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8 Ways to catch up on retirement savings

If your retirement savings are falling short, here are 8 ways to catch up.

Key takeaways: 

  1. If you’re not on track with your retirement savings, don’t give up.
  2. Look for ways to increase your income, decrease your expenses, and pay down debt so you can save more.
  3. Be sure to max out your retirement savings to take advantage of any matching funds. If you’re 50 years or older, you can also make extra catch-up contributions.


Feeling like you’re behind in saving for retirement? Worried about not having enough? If so, you’re not alone. A 2021 survey1 found that more than half of all American workers said they didn’t have enough set aside for retirement.

If you’re in that group, don’t get discouraged, though. There are several things you can do to catch-up on retirement savings.


Is it possible to catch up on retirement savings?

Yes, and the sooner you begin to adjust your savings, the better off you’ll be. Even if you’re 40 years old and have little to nothing set aside, this means you still have more than 25 years to save before you reach full retirement age. Plus, when you put money in a tax-advantaged account like a 401(k) or traditional IRA, you reduce your taxable income along with the amount of tax you must pay each year, leaving you with more money to invest in your retirement fund.


8 Ways to catch up on retirement savings

You have lots of options. Mix and match these strategies to find solutions that work best for you.

1. Increase your income

There are three ways to do this.

  • One is to change jobs in favor of a higher salary. This increases not only your annual income, but also the amount your employer could put towards your 401(k) in matching contributions if they offer that benefit.
  • Another way to increase income is to take on a side hustle. Find a freelance gig, drive for a rideshare, make restaurant or grocery deliveries, do some pet sitting … there are so many options if you want to earn extra cash.
  • You can also make extra money from what you already have. Sell stuff you don’t need, rent out your car or an extra room in your house, or even lease out your garage.

The key with all of these is to immediately put the extra income you make into your retirement savings.

2. Adjust your budget and pay down your debt

There are many ways to pay down your debt, and when you reduce your debt, you can put the money you used to pay for interest towards your retirement savings instead. First, set a simple budget and stick with it. Consider consolidating your debt or transferring your credit card balance to a new card with a lower interest rate, and then commit to paying off the balance. Then make sure you stay debt-free by paying off your credit cards each month.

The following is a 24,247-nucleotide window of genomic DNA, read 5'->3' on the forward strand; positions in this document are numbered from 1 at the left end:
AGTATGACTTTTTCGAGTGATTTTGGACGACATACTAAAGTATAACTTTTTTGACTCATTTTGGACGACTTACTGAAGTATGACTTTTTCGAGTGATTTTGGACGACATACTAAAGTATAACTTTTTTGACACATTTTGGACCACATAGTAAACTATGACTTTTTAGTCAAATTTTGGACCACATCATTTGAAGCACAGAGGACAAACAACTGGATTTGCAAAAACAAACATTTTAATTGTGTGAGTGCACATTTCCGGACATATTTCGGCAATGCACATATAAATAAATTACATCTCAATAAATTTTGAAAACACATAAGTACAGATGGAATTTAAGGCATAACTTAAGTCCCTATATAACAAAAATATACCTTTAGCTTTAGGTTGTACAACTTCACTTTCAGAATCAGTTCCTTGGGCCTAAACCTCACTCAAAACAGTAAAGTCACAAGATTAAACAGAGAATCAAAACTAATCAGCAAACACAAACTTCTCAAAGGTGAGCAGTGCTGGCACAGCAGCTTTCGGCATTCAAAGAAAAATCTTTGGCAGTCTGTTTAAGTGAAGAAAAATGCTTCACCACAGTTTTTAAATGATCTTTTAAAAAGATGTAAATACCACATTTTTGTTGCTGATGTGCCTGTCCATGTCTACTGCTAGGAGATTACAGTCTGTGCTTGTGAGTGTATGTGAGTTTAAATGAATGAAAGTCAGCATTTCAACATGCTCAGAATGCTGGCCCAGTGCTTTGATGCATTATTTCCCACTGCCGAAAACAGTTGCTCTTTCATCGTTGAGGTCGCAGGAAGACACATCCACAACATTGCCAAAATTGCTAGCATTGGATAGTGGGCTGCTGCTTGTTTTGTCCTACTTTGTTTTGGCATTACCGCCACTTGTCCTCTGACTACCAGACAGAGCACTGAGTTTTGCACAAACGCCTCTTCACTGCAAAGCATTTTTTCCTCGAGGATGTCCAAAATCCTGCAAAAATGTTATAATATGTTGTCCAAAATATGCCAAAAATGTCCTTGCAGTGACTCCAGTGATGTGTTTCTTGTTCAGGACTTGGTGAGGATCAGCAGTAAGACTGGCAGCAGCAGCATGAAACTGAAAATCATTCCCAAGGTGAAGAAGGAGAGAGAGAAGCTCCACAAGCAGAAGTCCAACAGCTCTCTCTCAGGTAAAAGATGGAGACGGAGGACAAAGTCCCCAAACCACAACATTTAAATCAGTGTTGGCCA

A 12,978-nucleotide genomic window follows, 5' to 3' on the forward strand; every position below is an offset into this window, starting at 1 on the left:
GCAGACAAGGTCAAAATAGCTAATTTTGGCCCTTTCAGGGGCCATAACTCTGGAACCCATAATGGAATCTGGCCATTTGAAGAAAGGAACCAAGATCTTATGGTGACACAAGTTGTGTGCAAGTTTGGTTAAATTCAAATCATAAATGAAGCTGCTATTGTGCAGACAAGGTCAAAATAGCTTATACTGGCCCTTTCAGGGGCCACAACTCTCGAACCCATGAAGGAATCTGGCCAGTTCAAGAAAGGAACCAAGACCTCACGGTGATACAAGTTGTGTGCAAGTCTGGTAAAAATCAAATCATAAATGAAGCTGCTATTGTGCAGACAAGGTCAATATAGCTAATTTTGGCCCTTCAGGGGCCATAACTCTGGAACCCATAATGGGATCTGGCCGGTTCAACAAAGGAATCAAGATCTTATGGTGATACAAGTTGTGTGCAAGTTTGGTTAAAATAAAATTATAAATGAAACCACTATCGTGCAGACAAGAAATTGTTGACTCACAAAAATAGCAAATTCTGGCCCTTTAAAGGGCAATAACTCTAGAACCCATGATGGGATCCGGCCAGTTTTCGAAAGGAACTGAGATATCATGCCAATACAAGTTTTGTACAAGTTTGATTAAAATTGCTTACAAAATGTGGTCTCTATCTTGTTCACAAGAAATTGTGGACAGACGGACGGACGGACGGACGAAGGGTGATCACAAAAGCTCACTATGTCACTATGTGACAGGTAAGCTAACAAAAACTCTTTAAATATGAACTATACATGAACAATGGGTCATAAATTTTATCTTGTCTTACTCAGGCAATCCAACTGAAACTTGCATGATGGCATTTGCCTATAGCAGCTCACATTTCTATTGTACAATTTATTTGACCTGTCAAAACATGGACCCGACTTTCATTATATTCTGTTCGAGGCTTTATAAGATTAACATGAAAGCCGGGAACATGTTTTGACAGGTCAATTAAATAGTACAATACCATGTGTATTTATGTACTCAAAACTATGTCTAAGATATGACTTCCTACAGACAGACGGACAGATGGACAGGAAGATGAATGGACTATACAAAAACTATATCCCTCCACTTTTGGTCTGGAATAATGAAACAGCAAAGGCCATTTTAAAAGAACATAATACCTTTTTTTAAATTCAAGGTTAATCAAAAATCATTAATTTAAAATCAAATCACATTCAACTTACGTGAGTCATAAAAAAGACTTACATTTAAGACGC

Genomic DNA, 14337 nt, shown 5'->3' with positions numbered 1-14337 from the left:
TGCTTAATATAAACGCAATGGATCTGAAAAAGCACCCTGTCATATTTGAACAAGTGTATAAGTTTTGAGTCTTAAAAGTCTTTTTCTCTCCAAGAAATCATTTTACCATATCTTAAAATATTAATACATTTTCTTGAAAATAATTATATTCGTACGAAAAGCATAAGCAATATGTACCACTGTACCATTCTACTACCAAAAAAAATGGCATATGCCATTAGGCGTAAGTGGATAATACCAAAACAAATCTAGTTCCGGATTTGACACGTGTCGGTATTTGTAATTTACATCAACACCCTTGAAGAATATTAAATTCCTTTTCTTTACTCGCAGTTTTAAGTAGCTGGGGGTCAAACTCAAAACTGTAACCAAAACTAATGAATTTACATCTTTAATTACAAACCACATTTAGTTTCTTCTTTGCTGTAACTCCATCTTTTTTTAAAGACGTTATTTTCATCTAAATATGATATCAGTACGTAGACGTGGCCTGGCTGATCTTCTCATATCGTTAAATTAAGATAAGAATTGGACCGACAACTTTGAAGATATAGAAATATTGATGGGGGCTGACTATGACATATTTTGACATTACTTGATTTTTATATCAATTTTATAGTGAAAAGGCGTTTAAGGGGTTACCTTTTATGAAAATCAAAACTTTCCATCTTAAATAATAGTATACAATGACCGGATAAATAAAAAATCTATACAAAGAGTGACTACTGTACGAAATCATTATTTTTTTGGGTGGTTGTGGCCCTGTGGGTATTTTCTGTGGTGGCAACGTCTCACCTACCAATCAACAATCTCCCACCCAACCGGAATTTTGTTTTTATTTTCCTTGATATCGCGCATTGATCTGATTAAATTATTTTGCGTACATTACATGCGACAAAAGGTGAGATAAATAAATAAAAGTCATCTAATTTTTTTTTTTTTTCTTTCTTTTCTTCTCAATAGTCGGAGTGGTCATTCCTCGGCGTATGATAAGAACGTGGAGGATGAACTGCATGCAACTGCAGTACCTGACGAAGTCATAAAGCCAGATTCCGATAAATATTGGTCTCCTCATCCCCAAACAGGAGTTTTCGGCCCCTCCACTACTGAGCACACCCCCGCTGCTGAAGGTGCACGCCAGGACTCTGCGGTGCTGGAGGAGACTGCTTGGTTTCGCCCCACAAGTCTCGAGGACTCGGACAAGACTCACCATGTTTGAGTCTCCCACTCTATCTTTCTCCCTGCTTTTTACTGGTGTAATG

But you don’t have to wait until you’re entirely debt-free. Make your future a priority by including retirement savings as part of your budget.


3. Downsize your lifestyle

Take a hard look at how you spend your money now and consider cutting back—even if it’s just for a year or two. For example, make do for another year with your existing car or cell phone. Cut your online subscriptions, ditch the gym membership, get rid of your cable, cook at home instead of eating out ... you get the idea. Basically, just tighten your belt and reduce your spending for a year or two to get back on track. Be sure to automate your savings and put that money directly into your retirement fund. The earlier you do this, the more time this money will have to seek growth.

You may also want to consider adjusting your expected retirement lifestyle by planning to move to a smaller home or condo, traveling during the off-season, taking advantage of senior discounts, and other adjustments.


4. Max out your retirement accounts, including catch-up contributions

If you work for a company that offers a 401(k), take full advantage of any matching funds available to you. If you don’t contribute enough to take advantage of the full match, you’re leaving free money on the table. For example, let’s say your employer pays $0.50 for every $1.00 you contribute, up to 6% of your salary. If you make $60,000 a year, 6% of your salary is $3,600. If you max your 401(k) contributions, your employer will add an additional $1,800 to your retirement fund, which means you’re saving $5,400 each year for retirement.